A brief look into Russia’s long-term military plans in Syria
Russian military intervention as a means of material and political support of the Assad regime in Syria began in 2015 and remains active today. Indeed, Syria serves as Russia’s last remaining military ally that does not share an immediate border and was not a Soviet satellite state. Russian military presence in Syria existed prior to the current, multi-front conflict in Syria due to the Russian naval base in Tartus, Syria; however, Russia is already making plans to substantially increase their long-term presence in the country after their stated mission of “fighting ISIS” is completed.
On 6th of November, Russian Deputy Foreign Minister Oleg Syromolotov provided a report to RIA Novosti and explained Russia’s long-term plans in Syria. Russia currently has two military bases in Syria, the Khmeimim air base and the Tartus Navy base, which serves as a cornerstone for Russian military activity in the region. According to Minister Syromolotov, these bases are intended to remain after the fighting subsists.
The Deputy Minister explained everything will depend on future developments, but the goal is to keep a permanent Russian presence in Syria. He said:
“How is it going to happen depends on the situation and further developments. We have the same two bases there and I think that these bases will remain with us. I cannot elaborate in what form that will happen”.
In statements, Russian officials failed to mention their plans to expand beyond two operating bases in Syria. Specifically, the Russian military quietly began to build a third base in the town of Khirbet Raes al-Waer, around 50km from Damascus on June 2017.
Here is the current overview of Russian presence in Syria:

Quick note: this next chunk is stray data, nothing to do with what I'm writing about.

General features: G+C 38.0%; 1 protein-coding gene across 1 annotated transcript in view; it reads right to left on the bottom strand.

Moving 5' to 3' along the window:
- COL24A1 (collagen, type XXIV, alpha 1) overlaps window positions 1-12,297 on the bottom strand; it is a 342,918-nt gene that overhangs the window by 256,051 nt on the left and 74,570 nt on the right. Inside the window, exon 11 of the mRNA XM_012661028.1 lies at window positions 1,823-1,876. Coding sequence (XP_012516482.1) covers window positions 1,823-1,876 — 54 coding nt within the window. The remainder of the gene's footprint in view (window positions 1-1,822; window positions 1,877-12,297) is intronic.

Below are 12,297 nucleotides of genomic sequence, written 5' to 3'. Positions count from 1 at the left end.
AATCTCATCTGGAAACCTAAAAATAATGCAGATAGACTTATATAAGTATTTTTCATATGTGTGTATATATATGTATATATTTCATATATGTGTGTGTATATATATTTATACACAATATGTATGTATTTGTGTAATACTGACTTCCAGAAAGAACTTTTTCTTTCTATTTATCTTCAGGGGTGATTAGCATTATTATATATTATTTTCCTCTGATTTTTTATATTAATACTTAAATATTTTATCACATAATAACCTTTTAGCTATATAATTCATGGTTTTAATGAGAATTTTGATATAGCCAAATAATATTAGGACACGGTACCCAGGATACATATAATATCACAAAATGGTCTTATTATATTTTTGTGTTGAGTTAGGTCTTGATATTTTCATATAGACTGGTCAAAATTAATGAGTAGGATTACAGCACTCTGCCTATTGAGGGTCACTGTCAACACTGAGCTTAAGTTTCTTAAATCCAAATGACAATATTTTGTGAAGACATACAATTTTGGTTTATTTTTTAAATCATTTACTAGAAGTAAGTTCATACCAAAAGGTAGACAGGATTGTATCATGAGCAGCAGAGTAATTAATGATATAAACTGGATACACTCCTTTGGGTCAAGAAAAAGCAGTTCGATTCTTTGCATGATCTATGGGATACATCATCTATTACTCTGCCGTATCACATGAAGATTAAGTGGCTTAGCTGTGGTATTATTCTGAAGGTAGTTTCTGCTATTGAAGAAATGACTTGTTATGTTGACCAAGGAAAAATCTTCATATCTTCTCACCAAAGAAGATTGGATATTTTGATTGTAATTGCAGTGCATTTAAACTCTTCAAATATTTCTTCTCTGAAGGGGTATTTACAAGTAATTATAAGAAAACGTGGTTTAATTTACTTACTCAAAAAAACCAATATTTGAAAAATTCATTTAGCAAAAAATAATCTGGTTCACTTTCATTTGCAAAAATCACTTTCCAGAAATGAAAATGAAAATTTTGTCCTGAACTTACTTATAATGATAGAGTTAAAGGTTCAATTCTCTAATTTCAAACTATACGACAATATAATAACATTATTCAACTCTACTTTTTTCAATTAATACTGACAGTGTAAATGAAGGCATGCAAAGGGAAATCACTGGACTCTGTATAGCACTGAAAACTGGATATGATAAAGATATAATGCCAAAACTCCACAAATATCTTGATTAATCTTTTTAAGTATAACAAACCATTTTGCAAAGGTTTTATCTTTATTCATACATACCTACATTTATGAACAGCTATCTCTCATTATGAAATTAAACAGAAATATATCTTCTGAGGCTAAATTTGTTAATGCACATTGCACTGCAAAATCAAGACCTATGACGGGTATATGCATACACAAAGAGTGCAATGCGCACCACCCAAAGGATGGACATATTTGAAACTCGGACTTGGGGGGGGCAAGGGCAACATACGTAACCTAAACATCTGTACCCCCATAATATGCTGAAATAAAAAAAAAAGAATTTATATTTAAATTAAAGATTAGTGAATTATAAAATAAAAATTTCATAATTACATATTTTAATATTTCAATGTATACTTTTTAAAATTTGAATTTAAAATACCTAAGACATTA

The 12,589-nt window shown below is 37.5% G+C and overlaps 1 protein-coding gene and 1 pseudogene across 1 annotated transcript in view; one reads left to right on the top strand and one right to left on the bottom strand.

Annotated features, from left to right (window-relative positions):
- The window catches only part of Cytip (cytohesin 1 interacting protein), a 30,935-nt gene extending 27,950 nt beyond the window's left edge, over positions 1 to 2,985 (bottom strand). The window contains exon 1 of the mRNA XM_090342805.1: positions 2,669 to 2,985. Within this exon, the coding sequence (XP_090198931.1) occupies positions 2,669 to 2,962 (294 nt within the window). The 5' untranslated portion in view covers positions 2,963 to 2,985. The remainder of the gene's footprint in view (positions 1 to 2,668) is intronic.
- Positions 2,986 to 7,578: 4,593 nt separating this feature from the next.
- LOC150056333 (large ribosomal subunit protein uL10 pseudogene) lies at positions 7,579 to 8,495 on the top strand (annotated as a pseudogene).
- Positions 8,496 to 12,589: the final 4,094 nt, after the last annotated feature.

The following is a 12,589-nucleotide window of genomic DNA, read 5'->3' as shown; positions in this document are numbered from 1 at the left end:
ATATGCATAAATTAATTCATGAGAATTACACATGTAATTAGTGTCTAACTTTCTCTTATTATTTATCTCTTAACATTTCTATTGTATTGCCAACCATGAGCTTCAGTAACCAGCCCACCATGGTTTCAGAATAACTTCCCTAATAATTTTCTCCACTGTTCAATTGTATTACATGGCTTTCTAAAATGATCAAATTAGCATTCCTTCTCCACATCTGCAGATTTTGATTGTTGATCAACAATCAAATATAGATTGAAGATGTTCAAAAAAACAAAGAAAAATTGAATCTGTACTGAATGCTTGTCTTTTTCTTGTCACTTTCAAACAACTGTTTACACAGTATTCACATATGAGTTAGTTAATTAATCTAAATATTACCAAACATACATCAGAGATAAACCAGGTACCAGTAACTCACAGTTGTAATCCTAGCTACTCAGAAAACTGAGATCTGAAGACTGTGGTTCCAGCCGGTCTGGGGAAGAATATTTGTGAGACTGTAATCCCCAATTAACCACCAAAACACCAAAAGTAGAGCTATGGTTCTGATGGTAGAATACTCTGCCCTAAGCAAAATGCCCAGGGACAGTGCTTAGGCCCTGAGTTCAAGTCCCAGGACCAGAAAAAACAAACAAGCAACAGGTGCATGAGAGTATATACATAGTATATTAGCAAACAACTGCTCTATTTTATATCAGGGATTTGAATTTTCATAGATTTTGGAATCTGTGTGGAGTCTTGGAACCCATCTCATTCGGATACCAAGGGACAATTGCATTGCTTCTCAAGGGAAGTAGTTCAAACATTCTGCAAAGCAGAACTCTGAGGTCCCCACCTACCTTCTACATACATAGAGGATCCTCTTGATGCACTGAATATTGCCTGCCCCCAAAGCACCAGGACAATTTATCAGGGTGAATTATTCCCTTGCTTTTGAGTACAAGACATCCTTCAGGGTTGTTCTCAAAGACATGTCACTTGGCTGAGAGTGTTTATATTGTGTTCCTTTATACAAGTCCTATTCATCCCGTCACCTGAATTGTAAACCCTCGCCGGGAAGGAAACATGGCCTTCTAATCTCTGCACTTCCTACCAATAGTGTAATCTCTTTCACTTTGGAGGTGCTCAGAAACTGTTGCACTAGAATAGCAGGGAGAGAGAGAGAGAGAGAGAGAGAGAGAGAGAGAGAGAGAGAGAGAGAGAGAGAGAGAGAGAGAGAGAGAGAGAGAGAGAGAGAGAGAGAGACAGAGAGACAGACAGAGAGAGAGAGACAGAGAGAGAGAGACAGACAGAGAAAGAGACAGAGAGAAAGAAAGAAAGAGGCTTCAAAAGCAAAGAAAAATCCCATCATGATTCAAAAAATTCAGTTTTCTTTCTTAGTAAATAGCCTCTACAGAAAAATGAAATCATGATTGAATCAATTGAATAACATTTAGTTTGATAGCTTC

Tartus naval base is Russia’s oldest stronghold in Syria, where Russian troops have been present since the 1970’s. According to the agreement between Moscow and Damascus renewed in 2016, the maximum number of the Russian warships allowed at the Russian naval facility was increased from two mid-sized ships to 11, including nuclear-powered warships and submarines. This means Russia is able to base large surface ships, namely Kirov-class nuclear-powered battle cruisers, and nuclear submarines in a highly trafficked thoroughfare in the Mediterranean Sea situated strategically between the Black Sea to the north and Red Sea to the south.
Khmeimim air base became operational at the end of September 2015. Part of the base was officially converted to the Russian Centre for the Reconciliation of Opposing Sides in the Syrian Arab Republic. The base currently holds at least 33 Russian combat aircrafts with other Russian military units on site.
The sophisticated military infrastructure installed in Tartus and Khmeimim will likely be installed at Khirbet Raes al-Waer, as well, including SAM air-defense systems, radars, bunkers, and housing units for up to 1,000 Russian soldiers.
Many expected the long-term Russian goal is to maintain their historical presence or build additional resources in Syria, but these are the first Russian MoFA statements confirming these suspicions. Furthermore, the development of the third Russian base in Russia is not often publicly discussed or, until now, admitted. With these developments, Russian military presence in Syria has tripled since the start of the conflict in 2011.
@DFRLab will continue monitoring Russia’s growing permanent presence in Syria.
Lukas Andriukaitis is a Digital Forensic Research Associate at the Atlantic Council’s Digital Forensic Research Lab (@DFRLab).
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